Robo-investing and robo-advice are on the verge of a major breakthrough in the UK.
Consulting firm A.T. Kearney estimates the rapidly-expanding sector is set to grow 68 per cent annually, and could be worth $2.2 trillion globally by 2020.
Around half of this is expected to come from assets already invested with traditional managers, which is why big brands are looking to get in on the act – Investec Wealth, Brewin Dolphin, Hargreaves Lansdown and Barclays are all believed to be launching robo services in the UK this year. And they are not likely to be the only ones.
‘Robo’ has been adopted as a loose, catch-all term for removing humans from various parts of the investment process and replacing them with automation, algorithms and slick digital platforms.
It covers a spectrum of different models, from robo-advice, which recommends investment based on information about lifestyle, goals, risk levels and savings, to robo-investing, which usually refers to cases where algorithms select and potentially trade a portfolio on someone’s behalf.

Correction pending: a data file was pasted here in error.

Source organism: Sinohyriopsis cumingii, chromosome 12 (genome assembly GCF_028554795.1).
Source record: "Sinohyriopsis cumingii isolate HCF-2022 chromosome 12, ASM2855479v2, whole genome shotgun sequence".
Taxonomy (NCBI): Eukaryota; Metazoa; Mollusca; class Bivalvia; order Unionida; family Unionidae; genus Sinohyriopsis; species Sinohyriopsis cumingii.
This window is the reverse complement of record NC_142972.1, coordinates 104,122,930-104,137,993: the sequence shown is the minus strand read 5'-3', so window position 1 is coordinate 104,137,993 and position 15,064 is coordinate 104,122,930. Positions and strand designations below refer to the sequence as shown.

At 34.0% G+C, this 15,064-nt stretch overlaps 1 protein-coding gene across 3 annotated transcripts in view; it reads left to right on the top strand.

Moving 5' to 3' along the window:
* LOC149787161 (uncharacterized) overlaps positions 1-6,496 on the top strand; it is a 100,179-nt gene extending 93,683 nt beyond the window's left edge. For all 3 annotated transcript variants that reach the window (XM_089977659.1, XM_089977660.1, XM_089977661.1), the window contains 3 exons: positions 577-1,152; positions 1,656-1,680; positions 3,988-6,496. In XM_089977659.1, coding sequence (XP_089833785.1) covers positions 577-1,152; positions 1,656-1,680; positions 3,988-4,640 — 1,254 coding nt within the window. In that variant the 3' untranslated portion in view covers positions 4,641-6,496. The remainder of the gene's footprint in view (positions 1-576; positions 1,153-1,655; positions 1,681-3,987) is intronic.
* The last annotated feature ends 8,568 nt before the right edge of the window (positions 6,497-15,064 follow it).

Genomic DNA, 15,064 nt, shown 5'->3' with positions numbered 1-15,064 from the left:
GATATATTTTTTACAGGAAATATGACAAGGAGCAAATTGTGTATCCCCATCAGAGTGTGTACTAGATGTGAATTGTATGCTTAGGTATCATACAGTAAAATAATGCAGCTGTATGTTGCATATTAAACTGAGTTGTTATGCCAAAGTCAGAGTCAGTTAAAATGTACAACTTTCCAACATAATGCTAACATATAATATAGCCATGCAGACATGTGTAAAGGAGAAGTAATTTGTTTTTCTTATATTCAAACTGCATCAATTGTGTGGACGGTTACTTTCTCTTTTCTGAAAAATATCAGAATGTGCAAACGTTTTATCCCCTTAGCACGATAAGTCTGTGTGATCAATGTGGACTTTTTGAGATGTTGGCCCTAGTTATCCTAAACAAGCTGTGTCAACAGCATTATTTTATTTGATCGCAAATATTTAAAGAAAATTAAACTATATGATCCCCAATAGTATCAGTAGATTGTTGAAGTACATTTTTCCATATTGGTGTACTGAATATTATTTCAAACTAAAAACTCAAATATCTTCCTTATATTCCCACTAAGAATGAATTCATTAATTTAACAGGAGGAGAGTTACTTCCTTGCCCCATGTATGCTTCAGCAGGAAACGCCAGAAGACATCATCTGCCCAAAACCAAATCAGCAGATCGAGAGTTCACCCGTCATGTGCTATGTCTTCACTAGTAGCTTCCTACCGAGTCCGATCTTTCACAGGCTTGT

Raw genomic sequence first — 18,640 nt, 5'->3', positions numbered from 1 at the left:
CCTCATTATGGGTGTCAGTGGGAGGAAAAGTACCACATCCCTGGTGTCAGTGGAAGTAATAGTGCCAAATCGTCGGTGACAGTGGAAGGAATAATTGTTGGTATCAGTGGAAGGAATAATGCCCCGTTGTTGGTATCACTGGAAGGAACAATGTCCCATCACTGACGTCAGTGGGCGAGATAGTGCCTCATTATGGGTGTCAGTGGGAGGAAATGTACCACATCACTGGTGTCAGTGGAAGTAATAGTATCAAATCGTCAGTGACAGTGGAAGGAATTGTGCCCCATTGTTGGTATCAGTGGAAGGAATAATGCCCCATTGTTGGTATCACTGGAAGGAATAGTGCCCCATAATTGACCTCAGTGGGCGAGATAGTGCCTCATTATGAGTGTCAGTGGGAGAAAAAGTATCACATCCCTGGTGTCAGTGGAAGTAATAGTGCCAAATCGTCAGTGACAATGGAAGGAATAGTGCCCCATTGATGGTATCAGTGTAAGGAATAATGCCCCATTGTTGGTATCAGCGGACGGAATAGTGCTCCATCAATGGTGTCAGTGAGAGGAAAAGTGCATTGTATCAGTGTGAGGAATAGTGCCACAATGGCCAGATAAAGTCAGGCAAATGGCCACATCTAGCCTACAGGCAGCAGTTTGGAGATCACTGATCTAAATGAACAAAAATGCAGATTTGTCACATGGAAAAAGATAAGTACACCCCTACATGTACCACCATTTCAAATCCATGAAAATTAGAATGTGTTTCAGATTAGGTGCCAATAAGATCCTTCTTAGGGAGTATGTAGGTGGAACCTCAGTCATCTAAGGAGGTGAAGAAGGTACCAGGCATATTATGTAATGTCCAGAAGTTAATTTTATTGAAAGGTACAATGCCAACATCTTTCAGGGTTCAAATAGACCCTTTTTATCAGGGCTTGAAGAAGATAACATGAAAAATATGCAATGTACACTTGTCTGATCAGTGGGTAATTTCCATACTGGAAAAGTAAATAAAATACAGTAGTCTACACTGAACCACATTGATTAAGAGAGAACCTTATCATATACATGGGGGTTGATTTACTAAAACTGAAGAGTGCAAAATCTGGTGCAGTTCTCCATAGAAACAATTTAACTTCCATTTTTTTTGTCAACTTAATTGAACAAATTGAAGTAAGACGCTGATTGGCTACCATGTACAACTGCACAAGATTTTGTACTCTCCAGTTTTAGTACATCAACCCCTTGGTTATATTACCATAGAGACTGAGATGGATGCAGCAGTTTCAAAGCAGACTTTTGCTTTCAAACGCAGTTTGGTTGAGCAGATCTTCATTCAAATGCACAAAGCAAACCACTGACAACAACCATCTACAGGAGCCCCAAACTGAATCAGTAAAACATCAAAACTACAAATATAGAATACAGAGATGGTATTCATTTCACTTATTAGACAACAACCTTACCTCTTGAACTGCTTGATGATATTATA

There is every reason to welcome this concept, not as a fad, but as a viable, mainstream investing channel for everyone.
Why? Because the vast majority of ordinary savers are priced-out of traditional wealth management services, their cash rotting away in high street accounts earning record low interest rates averaging 0.25 per cent a year.
In short, there’s a desperate need to make investing easy and convenient, to help the typical saver to grow their money and shore up their financial future.
And with a quarter of Britons having less than £3,000 saved (according to data from Wealthify) the solution must also be low cost and affordable for the mass market who aren’t willing to pay £150* per hour for financial advice.
Robo-investing, with its far cheaper operating model holds great promise as a way to achieve this overdue democratisation of savings and investments.
But it’s not just cost that is driving accessibility. Robo changes how people access investment services.
Anyone, anywhere with an internet connection can sign up and start investing in minutes, check their investments and withdraw them any time they like.
It’s exactly this kind of instant, agile service that appeals to the younger generation, and it’s leaving many banks and traditional providers scratching their heads as they try to work out how to compete.
Robo appeals to the iPhone generation – those accustomed to polished online services – and crucially, to those who aren’t wedded to the big, and in some cases damaged, financial brands.
So robo ticks a number of boxes, and certainly machines are a lot better than humans at some tasks. But even so, the question is will people be comfortable handing over their money to a machine?